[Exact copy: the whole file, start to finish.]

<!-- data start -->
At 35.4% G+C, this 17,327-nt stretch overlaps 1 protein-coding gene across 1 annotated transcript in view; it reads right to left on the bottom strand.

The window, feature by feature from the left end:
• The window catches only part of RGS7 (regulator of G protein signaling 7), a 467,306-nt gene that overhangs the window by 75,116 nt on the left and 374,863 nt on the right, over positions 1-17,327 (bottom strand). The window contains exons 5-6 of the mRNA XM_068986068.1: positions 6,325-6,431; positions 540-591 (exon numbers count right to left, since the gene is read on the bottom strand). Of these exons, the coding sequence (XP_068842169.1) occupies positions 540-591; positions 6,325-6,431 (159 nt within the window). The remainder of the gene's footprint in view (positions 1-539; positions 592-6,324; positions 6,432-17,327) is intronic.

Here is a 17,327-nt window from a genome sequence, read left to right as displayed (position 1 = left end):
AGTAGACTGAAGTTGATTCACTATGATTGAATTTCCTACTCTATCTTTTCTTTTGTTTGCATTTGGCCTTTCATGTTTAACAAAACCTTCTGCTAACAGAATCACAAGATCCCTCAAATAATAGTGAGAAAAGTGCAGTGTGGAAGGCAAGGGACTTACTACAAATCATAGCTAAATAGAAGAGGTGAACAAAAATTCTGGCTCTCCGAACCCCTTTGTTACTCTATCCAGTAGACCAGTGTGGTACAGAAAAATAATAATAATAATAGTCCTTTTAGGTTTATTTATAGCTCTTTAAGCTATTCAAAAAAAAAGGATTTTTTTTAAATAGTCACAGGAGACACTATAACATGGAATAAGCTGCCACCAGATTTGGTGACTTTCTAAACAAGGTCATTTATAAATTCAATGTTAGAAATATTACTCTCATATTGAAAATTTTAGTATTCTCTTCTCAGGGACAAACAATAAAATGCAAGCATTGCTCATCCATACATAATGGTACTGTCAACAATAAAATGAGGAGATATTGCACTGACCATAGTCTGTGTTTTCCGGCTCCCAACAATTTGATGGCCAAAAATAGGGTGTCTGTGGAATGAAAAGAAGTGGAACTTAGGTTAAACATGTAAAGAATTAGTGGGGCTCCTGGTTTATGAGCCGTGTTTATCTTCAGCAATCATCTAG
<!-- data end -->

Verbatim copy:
At 35.4% G+C, this 17,327-nt stretch overlaps 1 protein-coding gene across 1 annotated transcript in view; it reads right to left on the bottom strand.

The window, feature by feature from the left end:
• The window catches only part of RGS7 (regulator of G protein signaling 7), a 467,306-nt gene that overhangs the window by 75,116 nt on the left and 374,863 nt on the right, over positions 1-17,327 (bottom strand). The window contains exons 5-6 of the mRNA XM_068986068.1: positions 6,325-6,431; positions 540-591 (exon numbers count right to left, since the gene is read on the bottom strand). Of these exons, the coding sequence (XP_068842169.1) occupies positions 540-591; positions 6,325-6,431 (159 nt within the window). The remainder of the gene's footprint in view (positions 1-539; positions 592-6,324; positions 6,432-17,327) is intronic.

Here is a 17,327-nt window from a genome sequence, read left to right as displayed (position 1 = left end):
AGTAGACTGAAGTTGATTCACTATGATTGAATTTCCTACTCTATCTTTTCTTTTGTTTGCATTTGGCCTTTCATGTTTAACAAAACCTTCTGCTAACAGAATCACAAGATCCCTCAAATAATAGTGAGAAAAGTGCAGTGTGGAAGGCAAGGGACTTACTACAAATCATAGCTAAATAGAAGAGGTGAACAAAAATTCTGGCTCTCCGAACCCCTTTGTTACTCTATCCAGTAGACCAGTGTGGTACAGAAAAATAATAATAATAATAGTCCTTTTAGGTTTATTTATAGCTCTTTAAGCTATTCAAAAAAAAAGGATTTTTTTTAAATAGTCACAGGAGACACTATAACATGGAATAAGCTGCCACCAGATTTGGTGACTTTCTAAACAAGGTCATTTATAAATTCAATGTTAGAAATATTACTCTCATATTGAAAATTTTAGTATTCTCTTCTCAGGGACAAACAATAAAATGCAAGCATTGCTCATCCATACATAATGGTACTGTCAACAATAAAATGAGGAGATATTGCACTGACCATAGTCTGTGTTTTCCGGCTCCCAACAATTTGATGGCCAAAAATAGGGTGTCTGTGGAATGAAAAGAAGTGGAACTTAGGTTAAACATGTAAAGAATTAGTGGGGCTCCTGGTTTATGAGCCGTGTTTATCTTCAGCAATCATCTAG